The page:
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more about Hypertension

High blood pressure

  • Blood from the heart pumps throughout the body.  Blood pressure is maintained in the blood vessels by the pumping pressure of the heart.
  • Systolic blood pressure is the measure of the force within the arteries when the heart is contracting (maximum pressure), while diastolic pressure is the blood pressure in the arteries when the heart is relaxed, between beats (minimum pressure).  Textbook blood pressure (i.e., optimal) is 120/80, but there is quite a variation in what is considered normal.  Younger women and athletes may have resting blood pressures much lower.
  • There is disagreement in the medical world as to what determines High Blood Pressure.  For most purposes, normal systolic blood pressure is considered to be below 140 mm Hg, and normal diastolic pressure below 90 mm Hg.  In diabetics, however, the goal is a systolic blood pressure below 135 mm Hg, and diastolic below 85 mm Hg.
  • In 95% of all cases, the cause of High Blood Pressure is unknown.  It is called essential hypertension.  Essential hypertension usually starts between the age of 25 and 55.

  • Usually none
  • If symptoms occur, either accelerated or malignant hypertension may be occurring, or an underlying problem, such as Pheochromocytoma, should be suspected.

  • Elevated blood pressure needs to be checked on two separated occasions.  This is done because of "white coat syndrome," a phenomenon in which blood pressure may be artificially elevated in the doctor's office.  This is not true High Blood Pressure.
  • Physical examination including a check for renal bruits
  • Testing

    1. Basic blood work including blood count, kidney functions, electrolytes, TSH, urinalysis, and EKG
    2. Chest X-Ray may be considered
    3. If Renal Artery Stenosis is suspected, a Nuclear Scan or arteriogram may be performed
    4. If Pheochromocytoma is suspected, tests that may be considered include: 24-hour urine for metanephrines, blood for epinephrine and norepinephrine levels, and a CT scan of adrenal glands.

    1. Low salt diet
    2. Medication choices will be determined by your physician.  Physicians will have varying opinions as to which medicines should be used first.  Listed below are the main classes of medications currently used.  There are others as well, but they are less common.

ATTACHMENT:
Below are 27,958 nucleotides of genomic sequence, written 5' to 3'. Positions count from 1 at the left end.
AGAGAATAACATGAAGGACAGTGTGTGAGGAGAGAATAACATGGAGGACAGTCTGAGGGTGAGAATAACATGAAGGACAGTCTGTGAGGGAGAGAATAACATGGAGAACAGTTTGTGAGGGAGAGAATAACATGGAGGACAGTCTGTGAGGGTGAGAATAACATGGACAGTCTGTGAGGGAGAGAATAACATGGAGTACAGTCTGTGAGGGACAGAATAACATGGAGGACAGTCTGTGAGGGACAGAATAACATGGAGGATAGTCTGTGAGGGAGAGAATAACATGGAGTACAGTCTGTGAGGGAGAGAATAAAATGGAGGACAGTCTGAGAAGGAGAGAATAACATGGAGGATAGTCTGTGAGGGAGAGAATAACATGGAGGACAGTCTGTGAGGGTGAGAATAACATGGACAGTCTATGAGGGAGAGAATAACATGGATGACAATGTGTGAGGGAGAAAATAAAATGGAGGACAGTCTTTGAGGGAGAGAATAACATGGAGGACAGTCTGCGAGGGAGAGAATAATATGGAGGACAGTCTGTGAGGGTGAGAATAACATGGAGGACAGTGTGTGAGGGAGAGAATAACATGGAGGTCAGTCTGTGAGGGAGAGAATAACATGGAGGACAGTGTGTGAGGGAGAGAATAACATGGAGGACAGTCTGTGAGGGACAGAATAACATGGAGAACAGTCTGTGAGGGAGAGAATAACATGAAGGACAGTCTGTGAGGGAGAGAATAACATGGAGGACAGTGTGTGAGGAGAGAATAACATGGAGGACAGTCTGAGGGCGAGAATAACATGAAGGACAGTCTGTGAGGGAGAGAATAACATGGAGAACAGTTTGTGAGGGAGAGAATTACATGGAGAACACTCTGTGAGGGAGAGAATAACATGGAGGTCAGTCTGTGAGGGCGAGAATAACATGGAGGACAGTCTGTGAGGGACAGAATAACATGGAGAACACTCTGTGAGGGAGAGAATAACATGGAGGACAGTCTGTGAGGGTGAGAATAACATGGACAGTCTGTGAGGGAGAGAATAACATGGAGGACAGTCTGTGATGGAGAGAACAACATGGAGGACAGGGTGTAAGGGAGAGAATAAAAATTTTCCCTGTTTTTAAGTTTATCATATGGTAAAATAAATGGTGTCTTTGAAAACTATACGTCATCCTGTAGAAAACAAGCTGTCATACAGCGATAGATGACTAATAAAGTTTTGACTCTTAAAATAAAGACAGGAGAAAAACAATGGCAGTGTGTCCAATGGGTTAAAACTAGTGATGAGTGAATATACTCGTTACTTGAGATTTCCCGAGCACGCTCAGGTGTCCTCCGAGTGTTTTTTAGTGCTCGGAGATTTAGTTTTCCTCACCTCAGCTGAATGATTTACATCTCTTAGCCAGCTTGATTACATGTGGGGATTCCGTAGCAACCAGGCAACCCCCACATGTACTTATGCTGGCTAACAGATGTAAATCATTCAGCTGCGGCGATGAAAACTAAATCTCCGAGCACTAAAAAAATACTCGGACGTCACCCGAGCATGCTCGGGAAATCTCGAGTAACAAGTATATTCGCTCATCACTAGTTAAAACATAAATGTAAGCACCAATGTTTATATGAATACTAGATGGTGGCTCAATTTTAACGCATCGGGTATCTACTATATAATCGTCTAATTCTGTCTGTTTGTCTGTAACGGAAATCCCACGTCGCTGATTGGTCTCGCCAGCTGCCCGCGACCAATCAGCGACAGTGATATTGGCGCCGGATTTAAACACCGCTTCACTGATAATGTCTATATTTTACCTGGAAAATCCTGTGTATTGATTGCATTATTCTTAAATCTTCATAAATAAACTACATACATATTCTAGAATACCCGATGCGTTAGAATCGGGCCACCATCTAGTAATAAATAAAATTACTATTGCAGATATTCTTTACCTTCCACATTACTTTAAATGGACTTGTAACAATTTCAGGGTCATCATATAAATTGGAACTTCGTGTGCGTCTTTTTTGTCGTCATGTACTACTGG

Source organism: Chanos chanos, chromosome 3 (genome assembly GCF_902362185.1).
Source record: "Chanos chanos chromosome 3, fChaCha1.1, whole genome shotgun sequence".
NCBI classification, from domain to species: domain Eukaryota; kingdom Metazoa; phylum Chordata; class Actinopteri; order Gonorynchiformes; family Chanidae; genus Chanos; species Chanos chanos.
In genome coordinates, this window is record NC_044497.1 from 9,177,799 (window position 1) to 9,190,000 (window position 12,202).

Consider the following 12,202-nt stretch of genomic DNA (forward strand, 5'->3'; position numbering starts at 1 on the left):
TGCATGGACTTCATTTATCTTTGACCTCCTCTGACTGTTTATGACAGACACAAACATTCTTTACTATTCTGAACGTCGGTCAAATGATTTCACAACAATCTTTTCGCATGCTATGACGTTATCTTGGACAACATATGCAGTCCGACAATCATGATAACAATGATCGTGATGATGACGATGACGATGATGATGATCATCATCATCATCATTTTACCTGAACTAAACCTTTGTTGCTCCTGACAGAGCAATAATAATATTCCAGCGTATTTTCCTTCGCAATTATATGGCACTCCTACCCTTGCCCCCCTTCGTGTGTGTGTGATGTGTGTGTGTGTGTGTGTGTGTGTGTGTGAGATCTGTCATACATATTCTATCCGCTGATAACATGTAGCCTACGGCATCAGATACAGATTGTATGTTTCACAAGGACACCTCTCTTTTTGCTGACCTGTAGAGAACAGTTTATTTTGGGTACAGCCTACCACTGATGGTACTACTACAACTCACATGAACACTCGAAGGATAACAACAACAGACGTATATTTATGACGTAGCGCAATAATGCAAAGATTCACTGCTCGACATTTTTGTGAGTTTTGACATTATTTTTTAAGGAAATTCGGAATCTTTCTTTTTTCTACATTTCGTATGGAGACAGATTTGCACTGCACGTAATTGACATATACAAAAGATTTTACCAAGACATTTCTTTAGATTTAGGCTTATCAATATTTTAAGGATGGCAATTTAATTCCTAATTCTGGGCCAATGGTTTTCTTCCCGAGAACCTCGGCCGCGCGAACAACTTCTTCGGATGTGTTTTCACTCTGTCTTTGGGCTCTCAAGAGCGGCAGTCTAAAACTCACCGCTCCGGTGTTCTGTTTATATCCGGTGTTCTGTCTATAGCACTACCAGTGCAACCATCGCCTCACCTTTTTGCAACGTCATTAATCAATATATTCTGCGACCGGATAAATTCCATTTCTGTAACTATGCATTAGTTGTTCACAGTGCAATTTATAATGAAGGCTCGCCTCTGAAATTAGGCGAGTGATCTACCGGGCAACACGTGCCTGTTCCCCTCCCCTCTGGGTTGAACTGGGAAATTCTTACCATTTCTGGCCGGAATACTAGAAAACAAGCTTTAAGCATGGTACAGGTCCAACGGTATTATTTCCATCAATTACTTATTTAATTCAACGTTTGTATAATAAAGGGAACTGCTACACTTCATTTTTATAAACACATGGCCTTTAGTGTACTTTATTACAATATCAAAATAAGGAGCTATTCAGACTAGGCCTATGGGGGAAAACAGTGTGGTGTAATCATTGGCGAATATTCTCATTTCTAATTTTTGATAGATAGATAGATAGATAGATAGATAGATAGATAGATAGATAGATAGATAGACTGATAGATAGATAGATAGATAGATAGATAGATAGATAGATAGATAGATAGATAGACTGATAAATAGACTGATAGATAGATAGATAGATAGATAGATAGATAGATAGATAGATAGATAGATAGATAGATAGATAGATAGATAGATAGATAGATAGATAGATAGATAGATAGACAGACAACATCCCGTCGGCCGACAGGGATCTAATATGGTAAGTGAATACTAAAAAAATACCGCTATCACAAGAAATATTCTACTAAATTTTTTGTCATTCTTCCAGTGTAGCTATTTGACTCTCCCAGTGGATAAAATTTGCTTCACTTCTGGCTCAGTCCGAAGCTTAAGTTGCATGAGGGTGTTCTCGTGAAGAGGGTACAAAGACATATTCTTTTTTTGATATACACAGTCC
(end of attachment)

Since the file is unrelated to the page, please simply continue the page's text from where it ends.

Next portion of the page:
• Beta-blocker medicine plus diuretic (water pill):

        • Advantages -- beta-blockers are helpful in preventing heart attacks.  Both medicines are relatively inexpensive.
        • Disadvantages:

          • May worsen diabetes.
          • Diuretics -- may worsen diabetes and cause increased urination, which can be especially bothersome to elderly patients.
      • ACE inhibitors -- generally safe, with low incidence of side effects.  They can rarely affect the kidneys or cause a dry cough.  This class of medicine should not be used in pregnancy because it may cause fetal abnormalities and death.

      • Angiotensin II receptor antagonists -- similar to ACE inhibitors but with fewer side effects.  This class of medicine should not be used in pregnancy since it may cause fetal abnormalities and death.

      • Centrally acting -- most commonly used is Clonidine.  Clonidine's biggest danger is that missing doses can cause severe "rebound" hypertension.
      • Calcium channel blockers are effective.  Side effects include leg swelling in some types (Nifedipine), and a decreased heart rate coupled with Constipation (Verapamil) in others.  Long-term studies have not convincingly shown these to be completely safe
    1. Medications -- cautious use of ACE inhibitors
    2. Angioplasty or surgical bypass

  • All forms of untreated hypertension can lead to heart damage, strokes, and kidney damage.  For this reason, you need to take your blood pressure medicine as prescribed, because even without symptoms, all these complications can occur.  For this reason, blood pressure is known as the "silent killer".

more about Hypertension

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